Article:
Do You Really Know Your Local Baitfish? Apparently I Do Not

By Joe Cermele

Last weekend I decided not to be lazy and took a long wade to a secret hole on one of my favorite local streams. In the summer it's a fun wade. In the winter, not so much, especially considering it's a long shot that may or may not give up one or two holdover trout at best. Well, it gave up nothing except the little fish in the photo below, which I found dead on the water's edge. I unfolded its little fins, took one look at their shape and structure and thought, huh...that's a baby walleye.

I'm not a walleye expert, but I know what the fins of fish in the perch family look like. This find had me baffled, because I have never heard of walleyes inhabiting the stream I was fishing, nor, to the best of my knowledge, does it drain into any bodies of water that contain walleyes. The entire drive home I was thinking about all the deep, dark holes I knew of on the stream and wondering if there was a monster 'eye or two lurking in any of them.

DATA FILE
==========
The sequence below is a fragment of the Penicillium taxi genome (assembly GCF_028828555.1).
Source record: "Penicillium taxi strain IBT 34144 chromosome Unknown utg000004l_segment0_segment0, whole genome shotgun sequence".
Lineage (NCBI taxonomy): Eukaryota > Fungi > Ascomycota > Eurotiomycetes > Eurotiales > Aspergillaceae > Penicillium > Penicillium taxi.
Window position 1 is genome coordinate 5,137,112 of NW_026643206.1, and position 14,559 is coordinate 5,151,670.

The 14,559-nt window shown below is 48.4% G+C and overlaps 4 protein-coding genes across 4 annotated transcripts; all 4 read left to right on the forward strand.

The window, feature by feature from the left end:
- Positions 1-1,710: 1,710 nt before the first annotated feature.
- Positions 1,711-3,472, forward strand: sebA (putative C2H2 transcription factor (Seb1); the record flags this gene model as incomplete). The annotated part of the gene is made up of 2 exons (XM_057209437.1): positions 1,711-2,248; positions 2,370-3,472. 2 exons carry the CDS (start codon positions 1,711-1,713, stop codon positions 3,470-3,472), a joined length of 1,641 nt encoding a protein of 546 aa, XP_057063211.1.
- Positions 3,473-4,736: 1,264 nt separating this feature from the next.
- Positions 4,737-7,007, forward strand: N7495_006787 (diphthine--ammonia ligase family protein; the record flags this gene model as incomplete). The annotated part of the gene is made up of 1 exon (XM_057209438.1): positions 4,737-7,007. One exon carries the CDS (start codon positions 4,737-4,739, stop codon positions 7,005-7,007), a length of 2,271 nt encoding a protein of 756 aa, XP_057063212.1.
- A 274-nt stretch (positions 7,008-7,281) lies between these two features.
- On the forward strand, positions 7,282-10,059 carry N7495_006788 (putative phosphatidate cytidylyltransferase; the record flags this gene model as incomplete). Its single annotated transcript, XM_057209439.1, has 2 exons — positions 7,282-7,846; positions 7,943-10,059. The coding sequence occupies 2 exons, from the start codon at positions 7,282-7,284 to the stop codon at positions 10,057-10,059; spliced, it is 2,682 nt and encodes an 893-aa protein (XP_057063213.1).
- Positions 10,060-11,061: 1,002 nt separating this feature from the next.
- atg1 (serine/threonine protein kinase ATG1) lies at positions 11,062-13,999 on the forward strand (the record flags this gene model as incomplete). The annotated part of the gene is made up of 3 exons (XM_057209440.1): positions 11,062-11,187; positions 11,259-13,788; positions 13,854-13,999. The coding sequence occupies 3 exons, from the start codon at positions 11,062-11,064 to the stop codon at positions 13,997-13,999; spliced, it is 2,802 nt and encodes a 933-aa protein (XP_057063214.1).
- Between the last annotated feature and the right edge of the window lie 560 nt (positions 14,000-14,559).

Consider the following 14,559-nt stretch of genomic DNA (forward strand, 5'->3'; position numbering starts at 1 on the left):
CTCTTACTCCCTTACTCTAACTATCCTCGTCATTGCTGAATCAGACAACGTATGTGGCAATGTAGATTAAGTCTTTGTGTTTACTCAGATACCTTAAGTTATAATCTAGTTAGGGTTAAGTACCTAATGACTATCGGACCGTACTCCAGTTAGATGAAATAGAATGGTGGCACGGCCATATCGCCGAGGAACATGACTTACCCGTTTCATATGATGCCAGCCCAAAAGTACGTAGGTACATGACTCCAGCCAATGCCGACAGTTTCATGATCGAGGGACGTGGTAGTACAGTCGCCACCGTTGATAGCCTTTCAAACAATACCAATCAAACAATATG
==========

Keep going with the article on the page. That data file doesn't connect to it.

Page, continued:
All that wishful thinking ended with one Google search, which proved it was not a baby walleye at all. Five more Google searches and I learned that the fish was a shield darter. Now, I've heard of darters and I've seen them in various rivers and streams bolting at lightning-speed between rocks. I never thought much about them, or looked into them. If I had, I would have known that all 1,200-plus species of darter are members of the perch family, which explains the walleye fins. You learn something new everyday.

So how many of you are well-versed in baitfish species, took one look at the photo and made an ID? And how many of you would have picked up the dead darter and thought you just unlocked the secret to some hidden walleye population?